Edtech Procurement & Adoption - Challenge Map
Challenge Map

Technology & Network Infrastructure

Edtech Procurement & Adoption

The Challenge

Districts face numerous challenges related to the selection, integration, evaluation, and procurement of educational technologies. An overwhelming number of available edtech products are heavily marketed to district leaders and educators alike, and they can be difficult and time consuming to sort through. Digital products vary in terms of the investment of time and money required for implementation, and existing procurement policies are sometimes more relevant for a print-based economy. In many schools, individual teachers select and adopt products for their classrooms, even as leaders are seeking more efficient and standardized ways to manage adoption. Further, the evidence base for products varies from non-existent to substantial, yet It is difficult to know whether or not a product is appropriate for a particular context, especially when considering the significant number of other potential factors that could impact student achievement. While many districts strive to conduct formal pilots, it can be challenging to gather evidence in order to make informed decisions about which products to adopt and scale.

In the Words of District Leaders

Making the right decisions about the kinds of technology that you have in your classrooms and the kinds of software decisions you make, it has to work for teachers. You have to make their lives easier, not harder. I think some initial rounds with some technology ended up making things harder for teachers... All teachers want to see their kids do well and do better, so I think one of the challenges is ‘are we making the right choices?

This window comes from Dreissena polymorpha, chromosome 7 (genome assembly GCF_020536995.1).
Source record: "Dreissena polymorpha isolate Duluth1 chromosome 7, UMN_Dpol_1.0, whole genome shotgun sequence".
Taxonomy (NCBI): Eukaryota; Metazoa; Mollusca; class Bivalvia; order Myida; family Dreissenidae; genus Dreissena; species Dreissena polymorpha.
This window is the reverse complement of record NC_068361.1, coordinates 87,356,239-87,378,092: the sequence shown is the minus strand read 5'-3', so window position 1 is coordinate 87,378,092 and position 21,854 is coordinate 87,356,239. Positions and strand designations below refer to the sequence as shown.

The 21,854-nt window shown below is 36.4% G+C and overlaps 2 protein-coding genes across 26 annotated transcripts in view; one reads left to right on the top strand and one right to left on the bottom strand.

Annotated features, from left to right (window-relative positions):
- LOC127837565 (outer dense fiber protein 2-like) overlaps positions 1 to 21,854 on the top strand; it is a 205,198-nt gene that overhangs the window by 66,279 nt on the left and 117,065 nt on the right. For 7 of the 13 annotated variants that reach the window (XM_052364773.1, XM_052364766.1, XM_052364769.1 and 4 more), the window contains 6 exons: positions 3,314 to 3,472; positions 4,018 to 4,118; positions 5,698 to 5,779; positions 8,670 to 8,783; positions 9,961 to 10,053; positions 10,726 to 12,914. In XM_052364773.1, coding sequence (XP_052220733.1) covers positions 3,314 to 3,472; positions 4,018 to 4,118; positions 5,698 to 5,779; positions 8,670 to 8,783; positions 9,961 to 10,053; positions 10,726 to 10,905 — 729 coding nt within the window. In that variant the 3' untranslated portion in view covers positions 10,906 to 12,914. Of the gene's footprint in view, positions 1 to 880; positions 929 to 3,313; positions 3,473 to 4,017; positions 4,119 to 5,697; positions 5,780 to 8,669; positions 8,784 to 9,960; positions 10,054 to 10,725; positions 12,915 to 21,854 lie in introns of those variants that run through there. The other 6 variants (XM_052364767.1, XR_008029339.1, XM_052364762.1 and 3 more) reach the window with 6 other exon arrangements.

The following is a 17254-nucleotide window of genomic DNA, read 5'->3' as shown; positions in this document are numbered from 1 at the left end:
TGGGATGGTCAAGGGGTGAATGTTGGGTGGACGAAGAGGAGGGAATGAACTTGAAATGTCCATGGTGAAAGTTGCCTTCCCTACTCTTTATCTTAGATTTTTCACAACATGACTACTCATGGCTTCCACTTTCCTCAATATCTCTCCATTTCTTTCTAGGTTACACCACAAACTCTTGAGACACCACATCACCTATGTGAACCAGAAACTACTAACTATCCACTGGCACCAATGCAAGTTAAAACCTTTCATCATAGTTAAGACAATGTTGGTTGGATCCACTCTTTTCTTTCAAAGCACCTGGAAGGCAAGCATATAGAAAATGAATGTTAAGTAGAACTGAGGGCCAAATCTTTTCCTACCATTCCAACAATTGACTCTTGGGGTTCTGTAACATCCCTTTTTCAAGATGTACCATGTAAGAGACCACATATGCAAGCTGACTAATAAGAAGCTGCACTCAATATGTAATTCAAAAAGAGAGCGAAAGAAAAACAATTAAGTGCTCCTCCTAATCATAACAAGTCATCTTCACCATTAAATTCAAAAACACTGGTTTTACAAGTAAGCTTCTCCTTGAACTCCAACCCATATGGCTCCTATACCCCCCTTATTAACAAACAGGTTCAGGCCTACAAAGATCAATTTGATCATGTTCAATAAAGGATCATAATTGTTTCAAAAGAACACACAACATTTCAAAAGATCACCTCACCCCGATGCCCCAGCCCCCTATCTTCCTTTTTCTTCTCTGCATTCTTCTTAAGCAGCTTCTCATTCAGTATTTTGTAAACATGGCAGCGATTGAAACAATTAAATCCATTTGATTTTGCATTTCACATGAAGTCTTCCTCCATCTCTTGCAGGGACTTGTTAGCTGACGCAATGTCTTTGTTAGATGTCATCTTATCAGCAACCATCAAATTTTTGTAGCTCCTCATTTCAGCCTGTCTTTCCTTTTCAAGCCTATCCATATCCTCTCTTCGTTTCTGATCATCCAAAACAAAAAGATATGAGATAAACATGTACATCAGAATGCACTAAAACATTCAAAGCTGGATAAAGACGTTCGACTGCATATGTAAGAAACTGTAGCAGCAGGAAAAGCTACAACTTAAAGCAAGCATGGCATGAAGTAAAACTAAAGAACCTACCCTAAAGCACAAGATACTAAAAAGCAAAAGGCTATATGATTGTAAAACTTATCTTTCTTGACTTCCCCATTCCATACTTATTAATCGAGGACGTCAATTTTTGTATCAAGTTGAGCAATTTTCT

“Part of the challenge, I think, is the volume of tech resources and, you know, edtech companies that are out there, kind of jockeying for that space. And then processes — that we have some of and others that we’re missing — to be able to access and vet and evaluate what works best. But then the accompanying research base that says, ‘this is the right tool and the right choice and here’s the research behind it.’ And I know companies vary, but overall I would say that they don’t do a very good job of building the case associated with the research and metrics that are compelling.”

Ideas from the Field

  • Districts report using internal analytics to track and assess edtech product usage, and then conduct cost-benefit analyses from those data.
  • Many districts are engaging with teachers on both the effectiveness of current programs and to identify gaps where new products could be useful.

Resources

Check out the following research-based resources for more information about edtech procurement and adoption:

Edtech Pilot Framework – From Digital Promise, the Edtech Pilot Framework provides a step-by-step process to help education leaders and technology developers run successful educational technology pilots. Check out each step to hear from district leaders, learn helpful tips, and find relevant tools and resources.

Learning Assembly Piloting Toolkit – In this toolkit, educators can access a wide range of resources from Learning Assembly organizations to support their pilots from start to finish: from pilot planning, to supporting implementation, to reporting results.

Improving learning with the power of technology

Let's connect and we'll send you the latest from Digital Promise.

Sign Up For Updates! Sign Up For Updates

Sign up for updates!

×